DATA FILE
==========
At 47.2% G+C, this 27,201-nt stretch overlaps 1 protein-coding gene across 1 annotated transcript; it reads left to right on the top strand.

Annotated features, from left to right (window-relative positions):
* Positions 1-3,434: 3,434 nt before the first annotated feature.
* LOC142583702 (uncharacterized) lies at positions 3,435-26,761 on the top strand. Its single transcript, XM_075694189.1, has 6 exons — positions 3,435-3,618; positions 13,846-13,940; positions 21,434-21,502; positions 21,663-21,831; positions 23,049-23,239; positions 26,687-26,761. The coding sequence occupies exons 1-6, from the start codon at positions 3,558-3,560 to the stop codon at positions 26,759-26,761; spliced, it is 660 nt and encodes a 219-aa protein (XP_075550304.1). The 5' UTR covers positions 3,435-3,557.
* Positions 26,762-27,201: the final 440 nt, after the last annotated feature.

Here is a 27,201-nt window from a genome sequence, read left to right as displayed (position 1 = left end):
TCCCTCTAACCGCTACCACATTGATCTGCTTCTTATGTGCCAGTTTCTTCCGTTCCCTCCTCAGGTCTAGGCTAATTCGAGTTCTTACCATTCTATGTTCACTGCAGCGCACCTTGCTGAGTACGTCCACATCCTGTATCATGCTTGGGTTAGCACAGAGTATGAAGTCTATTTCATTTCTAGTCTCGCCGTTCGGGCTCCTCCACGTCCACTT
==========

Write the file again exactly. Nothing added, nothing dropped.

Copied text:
At 47.2% G+C, this 27,201-nt stretch overlaps 1 protein-coding gene across 1 annotated transcript; it reads left to right on the top strand.

Annotated features, from left to right (window-relative positions):
* Positions 1-3,434: 3,434 nt before the first annotated feature.
* LOC142583702 (uncharacterized) lies at positions 3,435-26,761 on the top strand. Its single transcript, XM_075694189.1, has 6 exons — positions 3,435-3,618; positions 13,846-13,940; positions 21,434-21,502; positions 21,663-21,831; positions 23,049-23,239; positions 26,687-26,761. The coding sequence occupies exons 1-6, from the start codon at positions 3,558-3,560 to the stop codon at positions 26,759-26,761; spliced, it is 660 nt and encodes a 219-aa protein (XP_075550304.1). The 5' UTR covers positions 3,435-3,557.
* Positions 26,762-27,201: the final 440 nt, after the last annotated feature.

Here is a 27,201-nt window from a genome sequence, read left to right as displayed (position 1 = left end):
TCCCTCTAACCGCTACCACATTGATCTGCTTCTTATGTGCCAGTTTCTTCCGTTCCCTCCTCAGGTCTAGGCTAATTCGAGTTCTTACCATTCTATGTTCACTGCAGCGCACCTTGCTGAGTACGTCCACATCCTGTATCATGCTTGGGTTAGCACAGAGTATGAAGTCTATTTCATTTCTAGTCTCGCCGTTCGGGCTCCTCCACGTCCACTT